reviewed.  This does not preclude the submission of substantial revisions 
of applications already reviewed, but such applications must include an 
introduction addressing the previous critique.


Upon receipt, applications will be reviewed for completeness by CSR and 
responsiveness by NHLBI.  Incomplete and/or non-responsive applications will be 
returned to the applicant without further consideration.

Applications that are complete and responsive to the RFA will be evaluated for 
scientific and technical merit by an appropriate peer review group convened by 
the NHLBI in accordance with the review criteria stated below.  As part of the 
initial merit review, a process will be used by the initial review group in 
which applications receive a written critique and undergo a process in which 
only those applications deemed to have the highest scientific merit, generally 
the top half of the applications under review, will be discussed, assigned a 
priority score, and receive a second level review by the National Heart, Lung, 
and Blood Advisory Council.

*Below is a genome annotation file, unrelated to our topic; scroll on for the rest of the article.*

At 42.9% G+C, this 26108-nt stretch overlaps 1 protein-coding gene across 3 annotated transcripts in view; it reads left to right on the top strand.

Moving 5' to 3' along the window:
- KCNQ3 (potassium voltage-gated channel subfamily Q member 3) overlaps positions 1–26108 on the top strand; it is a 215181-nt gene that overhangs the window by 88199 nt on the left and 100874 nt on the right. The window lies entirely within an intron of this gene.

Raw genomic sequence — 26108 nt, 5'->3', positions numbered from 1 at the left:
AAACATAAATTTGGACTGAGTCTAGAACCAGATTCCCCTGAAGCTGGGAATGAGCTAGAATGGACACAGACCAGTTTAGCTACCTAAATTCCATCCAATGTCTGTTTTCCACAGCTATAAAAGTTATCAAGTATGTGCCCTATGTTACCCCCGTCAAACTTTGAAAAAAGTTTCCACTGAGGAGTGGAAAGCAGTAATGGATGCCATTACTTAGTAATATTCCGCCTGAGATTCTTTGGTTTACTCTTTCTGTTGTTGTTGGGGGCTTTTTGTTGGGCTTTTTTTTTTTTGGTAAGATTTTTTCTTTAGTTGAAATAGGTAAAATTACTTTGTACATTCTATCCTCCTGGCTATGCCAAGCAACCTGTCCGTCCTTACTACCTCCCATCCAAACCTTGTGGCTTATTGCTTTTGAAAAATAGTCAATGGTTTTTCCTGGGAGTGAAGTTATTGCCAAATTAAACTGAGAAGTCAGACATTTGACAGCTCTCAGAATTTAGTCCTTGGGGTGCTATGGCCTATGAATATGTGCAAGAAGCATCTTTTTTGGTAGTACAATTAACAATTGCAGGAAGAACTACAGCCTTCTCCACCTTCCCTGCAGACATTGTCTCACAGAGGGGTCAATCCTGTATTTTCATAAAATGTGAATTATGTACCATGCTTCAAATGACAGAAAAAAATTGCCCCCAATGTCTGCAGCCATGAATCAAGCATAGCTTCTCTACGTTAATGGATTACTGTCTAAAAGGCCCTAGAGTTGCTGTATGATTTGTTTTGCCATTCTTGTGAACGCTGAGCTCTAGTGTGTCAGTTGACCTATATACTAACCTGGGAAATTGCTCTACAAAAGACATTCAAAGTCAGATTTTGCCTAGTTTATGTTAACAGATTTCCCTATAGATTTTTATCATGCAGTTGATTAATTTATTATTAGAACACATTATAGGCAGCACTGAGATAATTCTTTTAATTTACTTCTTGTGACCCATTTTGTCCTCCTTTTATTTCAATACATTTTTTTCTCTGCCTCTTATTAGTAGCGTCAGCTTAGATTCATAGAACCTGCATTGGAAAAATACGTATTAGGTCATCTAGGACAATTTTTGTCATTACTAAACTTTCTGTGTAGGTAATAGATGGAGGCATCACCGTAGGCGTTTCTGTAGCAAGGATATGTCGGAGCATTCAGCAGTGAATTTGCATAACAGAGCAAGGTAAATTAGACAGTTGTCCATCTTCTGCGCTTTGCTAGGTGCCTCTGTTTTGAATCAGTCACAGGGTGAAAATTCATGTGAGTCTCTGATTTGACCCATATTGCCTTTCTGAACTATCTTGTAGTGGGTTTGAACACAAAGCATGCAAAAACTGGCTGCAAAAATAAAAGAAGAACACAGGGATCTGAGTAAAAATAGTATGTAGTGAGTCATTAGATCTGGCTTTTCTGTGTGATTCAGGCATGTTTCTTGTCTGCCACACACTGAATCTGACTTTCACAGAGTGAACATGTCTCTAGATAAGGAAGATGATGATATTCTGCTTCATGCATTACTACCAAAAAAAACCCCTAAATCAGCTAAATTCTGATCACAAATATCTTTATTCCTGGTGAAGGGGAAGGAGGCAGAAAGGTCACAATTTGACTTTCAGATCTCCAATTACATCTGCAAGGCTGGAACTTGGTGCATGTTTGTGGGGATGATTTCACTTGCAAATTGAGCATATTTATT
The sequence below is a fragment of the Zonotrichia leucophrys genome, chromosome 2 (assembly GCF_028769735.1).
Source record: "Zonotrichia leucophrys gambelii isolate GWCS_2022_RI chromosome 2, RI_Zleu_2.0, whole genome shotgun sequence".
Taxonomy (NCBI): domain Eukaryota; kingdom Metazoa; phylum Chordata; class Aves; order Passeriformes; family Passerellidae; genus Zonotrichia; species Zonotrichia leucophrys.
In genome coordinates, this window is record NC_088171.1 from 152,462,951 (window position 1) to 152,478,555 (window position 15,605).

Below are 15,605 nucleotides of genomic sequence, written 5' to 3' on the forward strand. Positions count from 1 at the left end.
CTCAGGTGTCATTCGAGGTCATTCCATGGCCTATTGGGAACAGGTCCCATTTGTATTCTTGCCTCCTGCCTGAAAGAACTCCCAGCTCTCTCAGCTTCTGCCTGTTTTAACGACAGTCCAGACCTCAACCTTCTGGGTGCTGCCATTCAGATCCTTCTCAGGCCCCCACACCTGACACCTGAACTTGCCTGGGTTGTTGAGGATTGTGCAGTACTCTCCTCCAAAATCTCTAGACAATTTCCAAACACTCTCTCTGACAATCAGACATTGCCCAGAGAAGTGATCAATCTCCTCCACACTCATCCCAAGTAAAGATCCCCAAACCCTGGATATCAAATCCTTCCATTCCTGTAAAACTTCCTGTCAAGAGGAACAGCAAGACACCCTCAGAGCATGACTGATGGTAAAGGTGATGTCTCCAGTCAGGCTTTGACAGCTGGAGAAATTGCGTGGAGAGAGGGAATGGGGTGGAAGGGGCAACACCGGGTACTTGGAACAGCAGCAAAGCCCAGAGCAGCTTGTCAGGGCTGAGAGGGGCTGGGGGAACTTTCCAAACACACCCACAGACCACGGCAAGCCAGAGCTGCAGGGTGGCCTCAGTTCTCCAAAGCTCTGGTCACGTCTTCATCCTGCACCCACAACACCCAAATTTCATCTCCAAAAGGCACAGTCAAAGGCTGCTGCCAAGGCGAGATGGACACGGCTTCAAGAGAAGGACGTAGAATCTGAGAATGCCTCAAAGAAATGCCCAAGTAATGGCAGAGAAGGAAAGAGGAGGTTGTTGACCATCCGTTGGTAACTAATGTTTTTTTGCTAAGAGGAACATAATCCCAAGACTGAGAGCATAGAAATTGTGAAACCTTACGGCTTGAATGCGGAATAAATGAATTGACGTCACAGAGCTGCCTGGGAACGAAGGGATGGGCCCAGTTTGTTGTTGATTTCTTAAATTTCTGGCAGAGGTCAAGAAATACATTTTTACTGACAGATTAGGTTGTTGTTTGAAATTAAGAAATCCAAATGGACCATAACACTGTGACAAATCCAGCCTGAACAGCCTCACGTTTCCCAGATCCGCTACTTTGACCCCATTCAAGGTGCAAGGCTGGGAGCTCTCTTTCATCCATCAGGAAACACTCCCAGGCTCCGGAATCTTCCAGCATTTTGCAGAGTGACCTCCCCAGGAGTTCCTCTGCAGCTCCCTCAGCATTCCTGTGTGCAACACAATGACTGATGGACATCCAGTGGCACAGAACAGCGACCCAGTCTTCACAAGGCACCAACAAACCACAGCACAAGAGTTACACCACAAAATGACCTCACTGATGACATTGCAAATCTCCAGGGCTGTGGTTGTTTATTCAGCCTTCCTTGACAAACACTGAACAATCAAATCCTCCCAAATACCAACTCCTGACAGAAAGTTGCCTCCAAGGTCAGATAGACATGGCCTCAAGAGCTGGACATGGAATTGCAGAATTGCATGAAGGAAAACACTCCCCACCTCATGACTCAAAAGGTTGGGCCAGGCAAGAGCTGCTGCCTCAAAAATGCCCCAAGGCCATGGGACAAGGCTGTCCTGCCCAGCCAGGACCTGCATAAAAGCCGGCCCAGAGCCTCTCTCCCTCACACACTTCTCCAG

Review Criteria

The goals of NIH-supported research are to advance our understanding of 
biological systems, improve the control of disease, and enhance health.  In the 
written comments, reviewers will be asked to discuss the following aspects of 
the application in order to judge the likelihood that the proposed research will 
have a substantial impact on the pursuit of these goals.  Each of these 
criteria will be addressed and considered in the assigning the overall score, 
weighing them as appropriate for each application.  Note that the application 
does not need to be strong in all categories to be judged to have major 
scientific impact and thus deserve a high priority score.  For example, an 
investigator may propose to carry out important work that by its nature is not 
innovative but is essential to move a field forward.

1) Significance.  Does this study address an important problem?  If the aims of 
the application are achieved, how will scientific knowledge be advanced?  What 
will be the effect of these studies on the concepts or methods that drive this 

2) Approach.  Are the conceptual framework, design, methods, and analyses 
adequately developed, well integrated, and appropriate to the aims of the